Because sign language is visual, the translation process looks very different from a written language. Each draft of the translation consists of signers narrating the Bible stories on video. An editor like Panuwat needs to not only be able to shoot and light video, but also cut all the footage together into a professional final product. Panuwat realized he still had a lot to learn, but with Pastraporn’s encouragement, and after much thought and prayer, he finally agreed to join the team.
A Process of Trial and Error
In the last couple years, Panuwat has continued to develop his editing skills through trial and error. “Before we really had a problem with using the green screen,” he said. “We didn’t have a curtain yet — just a green wall. We also had a challenge with the camera, getting our frame the right size. … So a lot of details like that were difficult.”
Panuwat has also learned a lot about the challenges unique to sign languages and Bible translation. Because sign languages are visual, translators have to find ways to communicate certain story details that the hearing might not consider critical. For example, in the story where Cain killed Abel, the Bible doesn’t tell us exactly how he did it. Did he sneak up from behind and surprise Abel or did he charge at him from the front? We really don’t know. But without that sort of detail, it is difficult to translate smoothly into sign language. “That’s something you don’t think about in spoken language,” said Panuwat, “that positions in physical space are really important.”
Creating and organizing new signs is another challenge for the team. “There are a lot of words that occur often in the Bible, like ‘Moses’ and ‘Abraham,’ that you want to come up with terms for,” said Panuwat. “If it’s a term that’s not used very often, sometimes we’ll just fingerspell it.” But fingerspelling uses the spoken Thai language, which doesn’t communicate clearly to the Deaf. It works much better when the team creates unique signs that reflect the visual or action-oriented characteristics of each new person, place or idea. For example, instead of spelling out the name of the Apostle Thomas in Thai, they might create a unique sign for this apostle that incorporates the symbol for a question, since Thomas is best known for his doubts.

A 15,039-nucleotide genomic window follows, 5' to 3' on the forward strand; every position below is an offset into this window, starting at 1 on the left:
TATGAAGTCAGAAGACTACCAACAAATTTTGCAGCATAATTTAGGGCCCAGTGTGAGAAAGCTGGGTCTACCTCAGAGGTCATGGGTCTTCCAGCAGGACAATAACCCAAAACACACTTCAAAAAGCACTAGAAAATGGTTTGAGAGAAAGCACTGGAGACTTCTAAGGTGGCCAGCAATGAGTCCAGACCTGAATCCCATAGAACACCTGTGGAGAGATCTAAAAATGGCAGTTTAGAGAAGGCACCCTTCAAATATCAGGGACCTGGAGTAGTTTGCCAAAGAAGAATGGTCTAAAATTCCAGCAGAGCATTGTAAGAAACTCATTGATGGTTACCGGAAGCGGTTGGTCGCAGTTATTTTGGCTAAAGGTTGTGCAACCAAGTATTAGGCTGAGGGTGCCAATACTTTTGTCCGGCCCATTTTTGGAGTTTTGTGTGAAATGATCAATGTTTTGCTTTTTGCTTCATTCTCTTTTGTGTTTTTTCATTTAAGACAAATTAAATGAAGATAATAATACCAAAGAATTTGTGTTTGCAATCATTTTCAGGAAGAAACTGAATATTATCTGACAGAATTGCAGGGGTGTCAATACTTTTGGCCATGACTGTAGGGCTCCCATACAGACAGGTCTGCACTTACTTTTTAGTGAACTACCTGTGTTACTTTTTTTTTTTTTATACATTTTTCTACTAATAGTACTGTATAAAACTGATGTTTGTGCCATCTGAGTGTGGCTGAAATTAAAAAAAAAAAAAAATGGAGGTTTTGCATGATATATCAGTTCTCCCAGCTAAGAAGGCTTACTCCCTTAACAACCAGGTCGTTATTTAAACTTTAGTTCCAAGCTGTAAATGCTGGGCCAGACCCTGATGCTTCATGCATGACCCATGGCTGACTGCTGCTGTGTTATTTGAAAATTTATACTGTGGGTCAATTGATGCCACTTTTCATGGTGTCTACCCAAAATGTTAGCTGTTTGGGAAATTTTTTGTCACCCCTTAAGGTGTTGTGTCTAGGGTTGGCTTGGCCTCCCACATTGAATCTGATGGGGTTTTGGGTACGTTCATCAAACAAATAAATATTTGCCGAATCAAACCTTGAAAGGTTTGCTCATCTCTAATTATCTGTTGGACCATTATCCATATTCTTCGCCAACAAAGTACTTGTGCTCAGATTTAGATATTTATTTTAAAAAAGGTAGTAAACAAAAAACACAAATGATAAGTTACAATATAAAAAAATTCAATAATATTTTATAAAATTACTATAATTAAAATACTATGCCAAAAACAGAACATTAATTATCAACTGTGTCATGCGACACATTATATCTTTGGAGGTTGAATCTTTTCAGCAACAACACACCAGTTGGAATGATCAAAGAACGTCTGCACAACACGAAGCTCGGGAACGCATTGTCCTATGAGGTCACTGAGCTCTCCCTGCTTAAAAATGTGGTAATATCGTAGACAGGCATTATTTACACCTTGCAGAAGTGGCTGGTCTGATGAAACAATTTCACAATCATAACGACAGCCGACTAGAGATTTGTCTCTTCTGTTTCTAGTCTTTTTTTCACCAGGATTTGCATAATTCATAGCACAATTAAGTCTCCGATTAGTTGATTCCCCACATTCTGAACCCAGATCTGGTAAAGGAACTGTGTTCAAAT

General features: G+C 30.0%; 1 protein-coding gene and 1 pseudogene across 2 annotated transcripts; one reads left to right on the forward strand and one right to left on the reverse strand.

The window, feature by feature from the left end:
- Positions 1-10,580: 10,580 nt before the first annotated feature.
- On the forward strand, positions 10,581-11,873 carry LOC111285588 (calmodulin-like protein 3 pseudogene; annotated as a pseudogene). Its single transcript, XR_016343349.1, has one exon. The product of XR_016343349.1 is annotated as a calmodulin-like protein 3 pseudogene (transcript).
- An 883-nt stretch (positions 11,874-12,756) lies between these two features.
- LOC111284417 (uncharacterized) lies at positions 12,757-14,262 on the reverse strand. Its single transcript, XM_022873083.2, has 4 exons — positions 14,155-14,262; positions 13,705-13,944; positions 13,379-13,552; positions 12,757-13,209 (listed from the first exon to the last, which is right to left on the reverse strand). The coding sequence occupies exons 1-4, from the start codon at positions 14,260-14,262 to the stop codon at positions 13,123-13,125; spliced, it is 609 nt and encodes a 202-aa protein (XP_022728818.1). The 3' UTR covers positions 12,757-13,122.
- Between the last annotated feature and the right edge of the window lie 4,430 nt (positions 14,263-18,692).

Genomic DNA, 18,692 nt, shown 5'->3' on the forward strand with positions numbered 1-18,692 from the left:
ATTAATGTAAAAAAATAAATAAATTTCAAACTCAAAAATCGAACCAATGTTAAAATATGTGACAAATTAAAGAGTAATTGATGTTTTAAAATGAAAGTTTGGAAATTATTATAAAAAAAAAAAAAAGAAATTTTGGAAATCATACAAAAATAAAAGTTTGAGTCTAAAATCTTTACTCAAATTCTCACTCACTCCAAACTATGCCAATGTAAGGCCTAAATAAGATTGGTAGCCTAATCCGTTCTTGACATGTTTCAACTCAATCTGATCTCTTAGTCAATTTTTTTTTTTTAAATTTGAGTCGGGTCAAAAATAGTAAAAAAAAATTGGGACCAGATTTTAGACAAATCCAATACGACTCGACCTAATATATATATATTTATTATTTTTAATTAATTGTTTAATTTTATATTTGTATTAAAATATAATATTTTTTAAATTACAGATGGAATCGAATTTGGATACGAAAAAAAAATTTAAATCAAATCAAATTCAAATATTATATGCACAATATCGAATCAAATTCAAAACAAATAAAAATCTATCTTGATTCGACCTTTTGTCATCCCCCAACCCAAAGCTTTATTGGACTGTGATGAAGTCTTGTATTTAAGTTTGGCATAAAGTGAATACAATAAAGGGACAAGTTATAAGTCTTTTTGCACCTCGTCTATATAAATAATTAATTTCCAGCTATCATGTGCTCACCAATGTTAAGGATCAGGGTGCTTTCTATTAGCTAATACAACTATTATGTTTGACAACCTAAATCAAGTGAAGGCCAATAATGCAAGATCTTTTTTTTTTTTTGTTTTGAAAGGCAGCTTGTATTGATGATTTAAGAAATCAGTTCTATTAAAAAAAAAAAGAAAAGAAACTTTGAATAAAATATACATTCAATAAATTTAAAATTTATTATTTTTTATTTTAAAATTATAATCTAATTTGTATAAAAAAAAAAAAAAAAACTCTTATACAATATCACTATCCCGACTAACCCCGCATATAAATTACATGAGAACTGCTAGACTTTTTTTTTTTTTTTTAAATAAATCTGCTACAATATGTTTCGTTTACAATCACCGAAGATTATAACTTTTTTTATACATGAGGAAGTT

Of course, it takes time to check each new sign with the Deaf community. And that can lead to yet another challenge unique to sign language translation. When you translate for a written language, it’s easy to go back and update a term as you discover new insights. All you have to do is electronically search the document for every place that term is used and replace all with the new term. But when you’re working in video, changing a term is much more involved.
“If we go back and create a new sign or change a sign, we have to redo the story,” said Panuwat. “For example, before we had done a story about a Deaf man who was healed, and we hadn’t done place names yet — we just fingerspelled them. But when the Deaf saw it, they said, ‘Hey, no! There are famous ruins in that place that you can use to make a sign name. … You should make an actual sign name for it instead of just fingerspelling.’” So in order to maintain the quality and integrity of the story, the team had to go back and re-shoot the whole story, making sure not to introduce any new mistakes in the process!
This is just a sampling of the many challenges the team faces every day. It’s hard work, with a steep learning curve, but they’re excited to see the Bible coming alive, both on screen and in their lives. And Panuwat is looking forward with hope to what God is going to do in the future.
“I want to ask everyone around the world to help us. Pray for the Deaf — many of them are sad. Pray that they would persevere in their language and culture. Also please help us find sign language translation consultants. There are not enough. Come and join us. We need more people on our team.”